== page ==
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A Note on the Chronology of Ancient Egypt

Modern chronology of ancient Egypt is based on a history written by the Egyptian priest Manetho, who lived in the third century B.C.E. Manetho divided the history of ancient Egypt up into a sequential list of dynasties, or groups of ruling families—when a family bloodline ended, the new ruling family constituted a new dynasty. Manetho’s sources were ancient king lists—documents that list the names and titles of rulers. Sometimes king lists included the length of a king’s rule and major events of his reign. A few of these ancient documents still survive today, but many more of them were available to Manetho in the third century B.C.E. In some cases the history he wrote is our only record of lost king lists.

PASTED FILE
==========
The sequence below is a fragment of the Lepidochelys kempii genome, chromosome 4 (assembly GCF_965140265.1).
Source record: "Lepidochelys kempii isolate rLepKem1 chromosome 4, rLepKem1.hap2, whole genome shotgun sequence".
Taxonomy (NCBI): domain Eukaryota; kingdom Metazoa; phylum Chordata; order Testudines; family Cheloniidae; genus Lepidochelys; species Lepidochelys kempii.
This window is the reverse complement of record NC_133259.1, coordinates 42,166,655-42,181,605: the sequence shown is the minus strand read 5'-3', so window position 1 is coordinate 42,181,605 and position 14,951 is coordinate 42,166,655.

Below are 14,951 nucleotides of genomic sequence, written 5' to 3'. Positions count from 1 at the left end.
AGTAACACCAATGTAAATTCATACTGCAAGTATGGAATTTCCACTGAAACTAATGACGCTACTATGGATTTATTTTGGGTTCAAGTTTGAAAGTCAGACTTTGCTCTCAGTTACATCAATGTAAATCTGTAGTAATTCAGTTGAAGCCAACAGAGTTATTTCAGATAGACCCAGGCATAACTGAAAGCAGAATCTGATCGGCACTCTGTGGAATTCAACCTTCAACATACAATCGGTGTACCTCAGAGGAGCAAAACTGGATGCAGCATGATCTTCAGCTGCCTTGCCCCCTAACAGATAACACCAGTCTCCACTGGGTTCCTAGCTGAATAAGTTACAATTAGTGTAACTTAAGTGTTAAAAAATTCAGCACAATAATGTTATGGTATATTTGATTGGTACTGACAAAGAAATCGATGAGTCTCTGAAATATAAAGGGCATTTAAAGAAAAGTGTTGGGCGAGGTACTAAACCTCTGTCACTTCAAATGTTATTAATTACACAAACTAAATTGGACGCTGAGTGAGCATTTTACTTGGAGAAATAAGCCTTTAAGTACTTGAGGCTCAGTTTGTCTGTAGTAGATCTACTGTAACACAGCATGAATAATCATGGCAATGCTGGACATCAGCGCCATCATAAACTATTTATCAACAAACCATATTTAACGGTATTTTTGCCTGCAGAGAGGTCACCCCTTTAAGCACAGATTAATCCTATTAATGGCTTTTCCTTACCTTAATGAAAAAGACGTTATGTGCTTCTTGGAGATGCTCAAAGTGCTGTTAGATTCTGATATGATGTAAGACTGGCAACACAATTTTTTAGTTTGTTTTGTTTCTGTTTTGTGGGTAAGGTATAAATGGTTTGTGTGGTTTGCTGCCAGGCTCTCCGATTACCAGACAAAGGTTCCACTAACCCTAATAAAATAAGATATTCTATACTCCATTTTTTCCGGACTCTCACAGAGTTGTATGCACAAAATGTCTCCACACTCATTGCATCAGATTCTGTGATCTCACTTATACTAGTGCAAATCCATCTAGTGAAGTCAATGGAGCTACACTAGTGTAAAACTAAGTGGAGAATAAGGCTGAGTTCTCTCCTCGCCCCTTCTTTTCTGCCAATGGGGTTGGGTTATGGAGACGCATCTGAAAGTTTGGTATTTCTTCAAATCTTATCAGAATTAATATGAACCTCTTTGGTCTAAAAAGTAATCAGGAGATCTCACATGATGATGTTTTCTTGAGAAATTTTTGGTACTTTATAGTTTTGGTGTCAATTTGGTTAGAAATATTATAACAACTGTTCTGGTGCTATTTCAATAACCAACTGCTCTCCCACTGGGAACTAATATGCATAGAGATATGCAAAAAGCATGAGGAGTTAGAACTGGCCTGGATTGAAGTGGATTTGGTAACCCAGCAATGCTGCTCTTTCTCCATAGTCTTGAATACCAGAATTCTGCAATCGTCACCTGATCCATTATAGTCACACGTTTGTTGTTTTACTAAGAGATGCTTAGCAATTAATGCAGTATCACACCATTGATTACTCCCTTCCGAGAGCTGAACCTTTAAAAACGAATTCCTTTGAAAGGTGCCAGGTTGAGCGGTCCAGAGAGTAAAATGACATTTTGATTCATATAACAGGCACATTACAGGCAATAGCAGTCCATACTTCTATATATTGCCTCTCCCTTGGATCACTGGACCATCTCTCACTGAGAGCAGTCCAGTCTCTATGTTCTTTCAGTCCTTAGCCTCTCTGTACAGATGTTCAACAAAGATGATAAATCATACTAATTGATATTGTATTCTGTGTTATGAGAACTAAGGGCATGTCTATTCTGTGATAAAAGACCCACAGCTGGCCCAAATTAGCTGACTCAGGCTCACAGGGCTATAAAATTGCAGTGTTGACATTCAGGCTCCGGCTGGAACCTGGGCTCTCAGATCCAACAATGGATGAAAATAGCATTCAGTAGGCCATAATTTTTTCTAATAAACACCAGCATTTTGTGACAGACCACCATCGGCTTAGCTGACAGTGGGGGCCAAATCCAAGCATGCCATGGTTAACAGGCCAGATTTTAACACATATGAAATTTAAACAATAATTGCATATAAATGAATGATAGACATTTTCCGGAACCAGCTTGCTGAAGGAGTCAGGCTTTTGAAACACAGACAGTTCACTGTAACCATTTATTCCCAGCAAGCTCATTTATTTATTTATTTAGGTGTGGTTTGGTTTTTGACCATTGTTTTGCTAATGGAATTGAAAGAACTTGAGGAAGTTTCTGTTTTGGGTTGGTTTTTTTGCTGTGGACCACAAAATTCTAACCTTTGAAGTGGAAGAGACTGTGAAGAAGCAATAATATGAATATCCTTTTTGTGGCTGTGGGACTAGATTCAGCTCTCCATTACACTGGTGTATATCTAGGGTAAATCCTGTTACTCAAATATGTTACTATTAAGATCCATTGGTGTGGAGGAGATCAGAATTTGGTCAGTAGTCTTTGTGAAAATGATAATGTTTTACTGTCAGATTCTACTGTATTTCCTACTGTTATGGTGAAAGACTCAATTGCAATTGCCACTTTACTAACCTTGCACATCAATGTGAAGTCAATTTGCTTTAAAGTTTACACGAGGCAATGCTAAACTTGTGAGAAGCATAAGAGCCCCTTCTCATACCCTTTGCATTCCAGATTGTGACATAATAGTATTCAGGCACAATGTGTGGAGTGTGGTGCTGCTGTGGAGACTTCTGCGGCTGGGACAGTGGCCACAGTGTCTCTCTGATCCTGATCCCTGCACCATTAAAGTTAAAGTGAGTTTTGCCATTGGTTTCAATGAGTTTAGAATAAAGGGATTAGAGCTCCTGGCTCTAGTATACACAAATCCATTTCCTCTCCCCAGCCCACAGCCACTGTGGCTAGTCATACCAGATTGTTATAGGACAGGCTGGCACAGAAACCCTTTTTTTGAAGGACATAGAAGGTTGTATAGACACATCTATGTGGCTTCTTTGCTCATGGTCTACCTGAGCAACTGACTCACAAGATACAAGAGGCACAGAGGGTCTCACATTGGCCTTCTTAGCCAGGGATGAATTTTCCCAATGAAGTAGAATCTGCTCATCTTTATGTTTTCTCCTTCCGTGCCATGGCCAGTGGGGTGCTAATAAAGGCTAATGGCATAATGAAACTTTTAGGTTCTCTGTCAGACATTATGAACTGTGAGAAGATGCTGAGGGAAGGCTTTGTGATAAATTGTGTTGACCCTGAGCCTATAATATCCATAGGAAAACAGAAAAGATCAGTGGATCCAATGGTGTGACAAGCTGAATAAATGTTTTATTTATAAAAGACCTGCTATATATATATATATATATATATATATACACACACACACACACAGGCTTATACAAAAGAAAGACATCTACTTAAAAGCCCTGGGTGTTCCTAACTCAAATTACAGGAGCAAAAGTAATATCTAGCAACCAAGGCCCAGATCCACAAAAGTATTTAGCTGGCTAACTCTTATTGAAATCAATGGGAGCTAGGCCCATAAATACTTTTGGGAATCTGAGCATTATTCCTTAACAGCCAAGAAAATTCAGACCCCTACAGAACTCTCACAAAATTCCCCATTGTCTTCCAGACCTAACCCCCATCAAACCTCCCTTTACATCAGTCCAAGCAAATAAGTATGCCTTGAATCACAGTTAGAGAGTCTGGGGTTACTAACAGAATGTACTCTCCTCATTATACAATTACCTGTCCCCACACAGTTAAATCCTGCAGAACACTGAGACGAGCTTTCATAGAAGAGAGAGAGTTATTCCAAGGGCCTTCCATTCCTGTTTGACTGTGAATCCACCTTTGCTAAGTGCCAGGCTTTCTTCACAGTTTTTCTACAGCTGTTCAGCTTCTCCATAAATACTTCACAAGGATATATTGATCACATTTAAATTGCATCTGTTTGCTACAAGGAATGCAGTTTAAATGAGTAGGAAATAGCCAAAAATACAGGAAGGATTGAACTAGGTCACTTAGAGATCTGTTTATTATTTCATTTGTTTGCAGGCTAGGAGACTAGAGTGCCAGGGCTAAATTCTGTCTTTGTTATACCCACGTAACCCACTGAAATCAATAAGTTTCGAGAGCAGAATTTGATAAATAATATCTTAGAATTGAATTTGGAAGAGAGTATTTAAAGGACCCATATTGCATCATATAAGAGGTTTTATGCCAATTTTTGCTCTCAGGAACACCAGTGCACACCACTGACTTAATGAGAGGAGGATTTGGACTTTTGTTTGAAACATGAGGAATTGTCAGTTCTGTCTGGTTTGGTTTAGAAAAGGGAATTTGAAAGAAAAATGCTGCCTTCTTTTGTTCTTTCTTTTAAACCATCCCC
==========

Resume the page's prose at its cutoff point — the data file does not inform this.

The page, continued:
This approach of listing successive ruling families allows ancient Egyptian history to be neatly segmented into dynasties, kingdoms, and distinctive historical periods. Egyptologists use this dating system as a matter of convenience, but one must always keep in mind that political, social, and cultural changes were not as neat as a chronology implies and archaeological discoveries continue to improve the knowledge of ancient Egyptian history.

- Amber Myers Wells, (2006)